Colouring Outside the Lines, 2015, Oversteps Books, ISBN 978-1-9068565-8-8. £8
collection, How to be Naked, 2010, Oversteps Books, ISBN 978-1-9068561-3-7. £8

Overall winner of the SecondLightLive Poetry Competition, Round 2, Nov 08 to Sep 09. Listen to Jennie reading There’s Something about a Woman Swallowing Flames

e-mail Jennie Osborne
 
web-pages on poetry p f.

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Juliet Humphreys

Juliet Humphreys’ poems have appeared in a range of magazines, including The North, The Rialto, Orbis, Acumen, South Bank Poetry, Obsessed With Pipework and (online) Ink, Sweat and Tears. In 2021 she was shortlisted for ‘Primers’ (Nine Arches Press).

Mrs Hitchcock takes a bath

I’m not so sure about showers –
if you must know it’s the sound
how it rushes, pounding,
drowning everything
and, dear, sometimes –
I know it’s probably only the pipes –
but sometimes it screams
 
so I’ll just take a bath
and if it’s all the same with you
I’ll lock the door.
Dearest, don’t look at me like that,
you know I care about the water too –
I’ll just put less ice in my gin.
 

Juliet Humphreys

First Published at Ink, Sweat and Tears (online)

e-mail Juliet Humphreys

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Kathy Miles

Kathy Miles is a librarian and poet who has lived and worked in Wales since 1972. Her work has frequently appeared in magazines and anthologies. She is a Writer on Tour, and member of the Red Heron performance group.

The Gift

She took it in both hands.
Examined it to see its colour, the quality,
what she might expect of it.
A surprise, she said, but still she smiled,
pale against the whiteness of the bed,
the wrappings from her present
scattered on the floor like a spilt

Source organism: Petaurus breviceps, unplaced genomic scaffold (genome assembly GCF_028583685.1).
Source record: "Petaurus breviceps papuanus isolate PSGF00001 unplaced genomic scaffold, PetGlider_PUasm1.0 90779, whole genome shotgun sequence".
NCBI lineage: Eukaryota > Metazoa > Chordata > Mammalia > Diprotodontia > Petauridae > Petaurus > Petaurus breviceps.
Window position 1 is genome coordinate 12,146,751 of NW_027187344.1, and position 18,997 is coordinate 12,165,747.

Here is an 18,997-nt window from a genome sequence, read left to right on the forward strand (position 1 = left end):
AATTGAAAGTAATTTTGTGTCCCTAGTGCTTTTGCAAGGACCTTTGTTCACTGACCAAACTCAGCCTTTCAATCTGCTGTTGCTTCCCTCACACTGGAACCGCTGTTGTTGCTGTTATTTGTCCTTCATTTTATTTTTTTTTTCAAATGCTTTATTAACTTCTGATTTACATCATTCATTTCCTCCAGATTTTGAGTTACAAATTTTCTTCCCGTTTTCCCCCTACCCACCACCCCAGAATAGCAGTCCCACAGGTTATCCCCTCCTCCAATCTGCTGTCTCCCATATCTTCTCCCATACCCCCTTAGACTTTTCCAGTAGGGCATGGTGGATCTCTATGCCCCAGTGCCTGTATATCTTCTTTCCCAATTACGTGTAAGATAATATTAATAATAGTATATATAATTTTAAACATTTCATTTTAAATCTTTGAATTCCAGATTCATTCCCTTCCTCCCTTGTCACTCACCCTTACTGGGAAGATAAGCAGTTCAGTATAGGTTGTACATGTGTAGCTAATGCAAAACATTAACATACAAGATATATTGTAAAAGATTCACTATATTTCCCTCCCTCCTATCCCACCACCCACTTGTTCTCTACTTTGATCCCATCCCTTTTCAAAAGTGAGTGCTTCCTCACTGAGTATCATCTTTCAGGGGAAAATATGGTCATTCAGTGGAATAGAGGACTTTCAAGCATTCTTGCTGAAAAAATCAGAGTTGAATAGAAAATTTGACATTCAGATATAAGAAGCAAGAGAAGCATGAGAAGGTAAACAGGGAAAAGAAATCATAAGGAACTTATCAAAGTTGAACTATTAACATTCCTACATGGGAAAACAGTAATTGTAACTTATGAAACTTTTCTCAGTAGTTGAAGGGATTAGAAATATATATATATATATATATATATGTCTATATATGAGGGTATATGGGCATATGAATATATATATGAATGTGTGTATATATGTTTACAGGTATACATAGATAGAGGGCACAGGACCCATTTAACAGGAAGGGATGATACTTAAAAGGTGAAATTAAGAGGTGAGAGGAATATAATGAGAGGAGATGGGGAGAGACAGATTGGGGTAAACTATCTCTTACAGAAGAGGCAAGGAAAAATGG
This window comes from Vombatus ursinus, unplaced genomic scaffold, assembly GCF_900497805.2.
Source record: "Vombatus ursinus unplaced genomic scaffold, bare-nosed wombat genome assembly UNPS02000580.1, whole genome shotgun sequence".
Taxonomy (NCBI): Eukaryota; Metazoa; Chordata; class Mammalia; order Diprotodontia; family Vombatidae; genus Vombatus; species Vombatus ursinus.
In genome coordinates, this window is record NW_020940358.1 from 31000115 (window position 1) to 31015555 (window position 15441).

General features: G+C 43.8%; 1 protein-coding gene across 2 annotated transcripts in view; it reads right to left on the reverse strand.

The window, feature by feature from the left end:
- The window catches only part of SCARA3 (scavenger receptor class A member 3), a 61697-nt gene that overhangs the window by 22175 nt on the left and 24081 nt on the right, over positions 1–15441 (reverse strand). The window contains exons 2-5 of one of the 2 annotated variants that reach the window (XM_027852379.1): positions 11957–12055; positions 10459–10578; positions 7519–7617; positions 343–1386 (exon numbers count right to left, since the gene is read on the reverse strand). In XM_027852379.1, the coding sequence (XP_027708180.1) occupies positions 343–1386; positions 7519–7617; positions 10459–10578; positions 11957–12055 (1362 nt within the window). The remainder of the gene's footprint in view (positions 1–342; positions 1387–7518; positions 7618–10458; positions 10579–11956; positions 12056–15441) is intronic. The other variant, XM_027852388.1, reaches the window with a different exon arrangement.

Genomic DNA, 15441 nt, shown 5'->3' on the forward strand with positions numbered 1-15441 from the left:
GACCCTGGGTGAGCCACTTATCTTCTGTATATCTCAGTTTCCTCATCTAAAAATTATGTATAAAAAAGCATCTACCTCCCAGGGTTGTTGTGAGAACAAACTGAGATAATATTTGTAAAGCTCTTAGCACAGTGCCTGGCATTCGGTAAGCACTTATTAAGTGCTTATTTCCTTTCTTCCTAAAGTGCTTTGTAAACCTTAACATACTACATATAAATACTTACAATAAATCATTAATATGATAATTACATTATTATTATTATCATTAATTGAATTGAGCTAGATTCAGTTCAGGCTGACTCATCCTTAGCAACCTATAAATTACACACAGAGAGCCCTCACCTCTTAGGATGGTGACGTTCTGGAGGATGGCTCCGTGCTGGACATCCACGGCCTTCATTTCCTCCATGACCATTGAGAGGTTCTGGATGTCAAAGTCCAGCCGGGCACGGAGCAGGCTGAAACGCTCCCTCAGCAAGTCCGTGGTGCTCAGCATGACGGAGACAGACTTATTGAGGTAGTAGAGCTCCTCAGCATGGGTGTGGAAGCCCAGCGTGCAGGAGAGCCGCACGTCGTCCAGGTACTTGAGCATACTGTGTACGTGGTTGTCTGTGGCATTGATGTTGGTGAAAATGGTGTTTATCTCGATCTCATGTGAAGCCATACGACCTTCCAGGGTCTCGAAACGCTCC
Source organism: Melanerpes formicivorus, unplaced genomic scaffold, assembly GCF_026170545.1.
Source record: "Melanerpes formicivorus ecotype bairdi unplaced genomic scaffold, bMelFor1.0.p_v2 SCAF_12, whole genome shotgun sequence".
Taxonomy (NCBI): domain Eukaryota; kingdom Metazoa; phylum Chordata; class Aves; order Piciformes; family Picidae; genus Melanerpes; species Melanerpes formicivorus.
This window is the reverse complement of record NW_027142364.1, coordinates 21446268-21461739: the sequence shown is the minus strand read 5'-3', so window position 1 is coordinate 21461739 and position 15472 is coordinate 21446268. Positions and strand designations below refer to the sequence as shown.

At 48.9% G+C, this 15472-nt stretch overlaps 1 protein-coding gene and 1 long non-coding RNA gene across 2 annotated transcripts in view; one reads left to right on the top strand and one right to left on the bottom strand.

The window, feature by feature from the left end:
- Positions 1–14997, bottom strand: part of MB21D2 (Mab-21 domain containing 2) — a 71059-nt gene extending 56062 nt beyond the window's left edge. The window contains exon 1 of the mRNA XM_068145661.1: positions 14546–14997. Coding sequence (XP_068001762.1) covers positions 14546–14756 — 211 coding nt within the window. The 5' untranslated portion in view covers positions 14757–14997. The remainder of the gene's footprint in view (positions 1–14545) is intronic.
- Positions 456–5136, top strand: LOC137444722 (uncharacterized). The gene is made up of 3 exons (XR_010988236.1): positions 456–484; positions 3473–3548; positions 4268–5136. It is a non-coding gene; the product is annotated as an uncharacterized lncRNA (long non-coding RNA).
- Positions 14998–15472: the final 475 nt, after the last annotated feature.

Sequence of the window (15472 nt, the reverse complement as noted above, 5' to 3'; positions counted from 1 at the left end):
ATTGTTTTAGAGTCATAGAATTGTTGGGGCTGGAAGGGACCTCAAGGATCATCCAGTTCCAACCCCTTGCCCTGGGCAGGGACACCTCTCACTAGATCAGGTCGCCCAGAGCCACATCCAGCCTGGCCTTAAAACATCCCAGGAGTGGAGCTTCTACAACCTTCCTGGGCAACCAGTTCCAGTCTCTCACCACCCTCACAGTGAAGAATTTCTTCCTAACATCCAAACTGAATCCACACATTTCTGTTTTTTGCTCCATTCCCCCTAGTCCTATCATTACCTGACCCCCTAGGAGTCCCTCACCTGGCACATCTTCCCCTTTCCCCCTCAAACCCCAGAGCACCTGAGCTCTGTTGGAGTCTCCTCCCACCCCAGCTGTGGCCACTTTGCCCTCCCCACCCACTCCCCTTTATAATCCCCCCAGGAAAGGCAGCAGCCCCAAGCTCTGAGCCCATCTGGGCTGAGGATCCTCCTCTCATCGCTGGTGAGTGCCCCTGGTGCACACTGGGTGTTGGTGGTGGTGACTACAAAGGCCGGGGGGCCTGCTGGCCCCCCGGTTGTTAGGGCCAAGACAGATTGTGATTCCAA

phial of pills. There was ribbon,
of course, a yellow bow, a card.
The air smelt of red carnations
and something else, something sweeter.
 
Her breath was a pearl in the hot room,
a slipstream too slight to stir a bee’s wing.
And the flowers were difficult,
competed with her for the sliver of air.
Her hands fussed over the covers
astonished fingers slid over silk.
And my gift, that small bequest
I took back home
was the moment our fingertips touched
and the air was brimming.
 

Kathy Miles

Poem published in Envoi, Issue 164 February 2013

Publications:
The Shadow House, 2009, Cinnamon Press;
The Third Day: Landscape, 1993, Gomer Press
Word, 1993, Gomer Press
The Rocking-Stone, 1988, Poetry Wales Press

e-mail Kathy Miles

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Margaret Wilmot

Born in California, now living in Sussex. I am drawn by imaginative associations… memory, landscape, ideas, paintings, words. Writing, for me, is a tool for seeing; making connections, refining perception, always a search, some kind of amorphous truth the goal.

Clay-Lady

1
 
As Eve
 
The clay-lady steps forth
innocent as the child whose hands fashioned
arm-paws, hair-cape, the apple
she raises high as a chalice.
 
Her awkward radiance proclaims
a miracle: the first apple!
 
Salt-shine sprinkles her frock. A smile